The often ignored skill that managers need to be a true leader
Let’s face it, leading a team of people is not easy. You work hard, you get promoted, your new role and job title is nice and shiny and then reality hits — you’ve become a dumping ground for people’s issues, problems and challenges.
Don’t get me wrong, those who embrace leadership roles can have wonderfully fulfilling, meaningful careers, but it is certainly not all it’s cut out to be. And it takes constant effort to grow as a leader.
Sadly we continue to see poor leader selection and then very little provision of support to really help them really grow and prosper. So based on leadership being so tough, maybe it’s no surprise that employees are feeling dissatisfied with leadership capability across most industries and companies.
In our Firebrand Talent Ignition Report, a survey of over 1200 digital creative and marketing Talent, “poor leadership” is the number one reason as to why people are leaving companies — ahead of salary, poor morale, lack of company vision and bad culture.
And if you take a look at the alarmingly high number of digital marketing and creative employees that are seriously looking to leave their role in the coming 6 months (52% on average)… you could say the time is nigh to stem the bleeding that faces companies today.
A person can be strong leader from a business strategy and customer engagement standpoint, but it is the craft of engaging people on a journey, harnessing their energy and creating vision that people buy into, that is most challenging.
Let’s face it, people are complex and therefore there lies part of the challenge.
Not all people are one and the same. They’re all individuals that are motivated by different things, require different communication styles and have varying levels of human and technical skills.
And based on all of this, the first thing that I believe a great leader needs to have is a love for people. When I say ‘love’, I am not talking about some romantic notion. I am talking an authentic curiosity in developing deep relationships with people and understanding how and what intrinsically motivates them.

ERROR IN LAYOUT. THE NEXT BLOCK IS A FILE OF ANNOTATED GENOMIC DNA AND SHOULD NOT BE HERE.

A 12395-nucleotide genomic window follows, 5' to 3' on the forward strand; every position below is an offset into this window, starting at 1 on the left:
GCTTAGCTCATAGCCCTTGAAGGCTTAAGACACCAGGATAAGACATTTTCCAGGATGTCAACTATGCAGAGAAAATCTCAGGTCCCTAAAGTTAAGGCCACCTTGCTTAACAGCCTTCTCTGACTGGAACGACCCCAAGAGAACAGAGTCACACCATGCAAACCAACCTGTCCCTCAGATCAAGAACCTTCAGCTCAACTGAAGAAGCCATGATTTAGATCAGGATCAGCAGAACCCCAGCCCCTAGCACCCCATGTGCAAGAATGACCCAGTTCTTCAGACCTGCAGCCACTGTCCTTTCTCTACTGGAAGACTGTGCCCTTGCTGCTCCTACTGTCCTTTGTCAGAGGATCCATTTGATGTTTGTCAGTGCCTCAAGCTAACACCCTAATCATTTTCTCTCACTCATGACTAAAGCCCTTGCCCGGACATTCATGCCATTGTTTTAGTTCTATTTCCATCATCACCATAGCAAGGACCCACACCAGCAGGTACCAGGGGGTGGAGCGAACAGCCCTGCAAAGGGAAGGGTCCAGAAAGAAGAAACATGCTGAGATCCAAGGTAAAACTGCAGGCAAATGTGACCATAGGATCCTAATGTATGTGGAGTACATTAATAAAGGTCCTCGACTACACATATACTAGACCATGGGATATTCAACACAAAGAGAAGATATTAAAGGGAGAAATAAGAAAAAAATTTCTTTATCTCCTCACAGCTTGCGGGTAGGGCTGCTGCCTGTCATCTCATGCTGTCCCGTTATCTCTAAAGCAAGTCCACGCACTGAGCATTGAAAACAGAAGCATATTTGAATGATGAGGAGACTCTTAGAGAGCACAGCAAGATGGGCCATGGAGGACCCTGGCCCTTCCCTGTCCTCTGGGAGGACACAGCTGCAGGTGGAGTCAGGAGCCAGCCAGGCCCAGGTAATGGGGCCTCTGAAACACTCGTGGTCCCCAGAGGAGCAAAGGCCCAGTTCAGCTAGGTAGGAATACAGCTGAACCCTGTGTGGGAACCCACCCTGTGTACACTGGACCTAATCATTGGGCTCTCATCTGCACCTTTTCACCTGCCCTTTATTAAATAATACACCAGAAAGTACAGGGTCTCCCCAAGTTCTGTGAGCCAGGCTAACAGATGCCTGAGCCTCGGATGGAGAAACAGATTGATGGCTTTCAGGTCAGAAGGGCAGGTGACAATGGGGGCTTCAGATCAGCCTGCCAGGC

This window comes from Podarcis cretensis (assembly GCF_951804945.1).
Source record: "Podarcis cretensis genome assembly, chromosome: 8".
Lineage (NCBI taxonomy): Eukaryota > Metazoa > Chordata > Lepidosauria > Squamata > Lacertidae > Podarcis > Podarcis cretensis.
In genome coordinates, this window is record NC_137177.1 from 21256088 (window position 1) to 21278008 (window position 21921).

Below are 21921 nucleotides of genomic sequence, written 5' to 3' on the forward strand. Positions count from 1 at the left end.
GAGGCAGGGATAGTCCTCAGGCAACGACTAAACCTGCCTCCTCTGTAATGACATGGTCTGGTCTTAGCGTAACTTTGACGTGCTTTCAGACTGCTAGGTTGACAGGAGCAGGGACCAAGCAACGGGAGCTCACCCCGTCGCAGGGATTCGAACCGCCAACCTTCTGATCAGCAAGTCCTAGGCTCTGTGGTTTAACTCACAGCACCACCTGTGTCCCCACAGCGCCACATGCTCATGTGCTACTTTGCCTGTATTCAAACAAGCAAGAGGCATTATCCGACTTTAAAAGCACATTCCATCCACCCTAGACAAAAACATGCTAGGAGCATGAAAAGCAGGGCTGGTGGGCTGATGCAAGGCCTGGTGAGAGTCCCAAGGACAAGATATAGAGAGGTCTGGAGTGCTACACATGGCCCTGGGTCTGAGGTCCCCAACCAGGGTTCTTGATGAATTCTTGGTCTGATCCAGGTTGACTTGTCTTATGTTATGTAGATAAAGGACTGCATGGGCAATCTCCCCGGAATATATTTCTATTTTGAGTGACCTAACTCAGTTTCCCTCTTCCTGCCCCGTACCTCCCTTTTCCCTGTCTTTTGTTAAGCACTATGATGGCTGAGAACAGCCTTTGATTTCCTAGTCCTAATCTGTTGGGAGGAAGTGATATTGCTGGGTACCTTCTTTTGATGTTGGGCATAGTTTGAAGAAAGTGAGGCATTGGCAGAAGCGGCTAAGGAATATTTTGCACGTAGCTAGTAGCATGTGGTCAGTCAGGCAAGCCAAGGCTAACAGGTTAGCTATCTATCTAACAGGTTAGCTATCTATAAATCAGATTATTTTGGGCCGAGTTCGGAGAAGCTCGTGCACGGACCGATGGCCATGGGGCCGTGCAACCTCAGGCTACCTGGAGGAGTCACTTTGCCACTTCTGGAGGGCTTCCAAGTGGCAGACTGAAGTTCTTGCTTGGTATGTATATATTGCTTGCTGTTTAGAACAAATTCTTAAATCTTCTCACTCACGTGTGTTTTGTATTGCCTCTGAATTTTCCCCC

To address this issue, I do feel that those hiring and/or promoting people into leadership roles AND those stepping into these leadership roles both have the opportunity to fix this problem. With some more mindful focus on the issue, I reckon we can bridge the gap when it comes to leadership capability and employee satisfaction. So below I have outlined some tips for both parties:
5 essential tips when promoting people into leadership roles
- The best ‘leaders’ are generally not your top performers. Don’t confuse strong technical and/or industry knowledge and assume as a result that the individual will have the people skills to create cohesion and momentum.
- Be curious when an employee expresses desire to step into a leadership role. What are their motivations? And if it has anything to do with money, ego or being bored in their current role, don’t do it! Look for motivators such as helping others grow.
- Be clear in your own head about what ‘human’ skills make a great leader in your environment
- Be prepared to coach every day — leadership skill can be developed, but not without constructive feedback and direction.
- Provide incubated opportunities for someone to test their leadership capability — it’s good for them, and you!
5 key things to remember for those stepping into leadership roles
- Be prepared to work at it — EVERY DAY. Developing people leadership skills is a lifelong pursuit. There is no silver bullet such as that one great course that will transform you into a great people leader. So stop looking for it.
- Practice daily/weekly reflection techniques — having the ability to reflect on situations and work through different scenarios on how you could have handled these better is key to growing as a leader.
- Become a prolific ‘life-learner’ — being open to learning new things through reading, webinars, conferences, ‘meet-ups’ and reflection. I think the best leaders focus on 5-8 hours of focused learning time every week!
- Develop acute ‘self-awareness’ — how does your communication style and behaviours impact others around you. How are people responding — verbally and non-verbally?
- Identify mentor and/or coaches. Leadership is lonely and you need support outside of your direct manager. Having access to mentors that you respect can provide a great sounding board. But select carefully. You want someone who has solid people management capability and you know will challenge your view/opinion.
Leading people is hard work, but can be so rewarding if you are prepared to work at it. And remember having great people leaders will turn into your number one talent acquisition and retention strategy!Back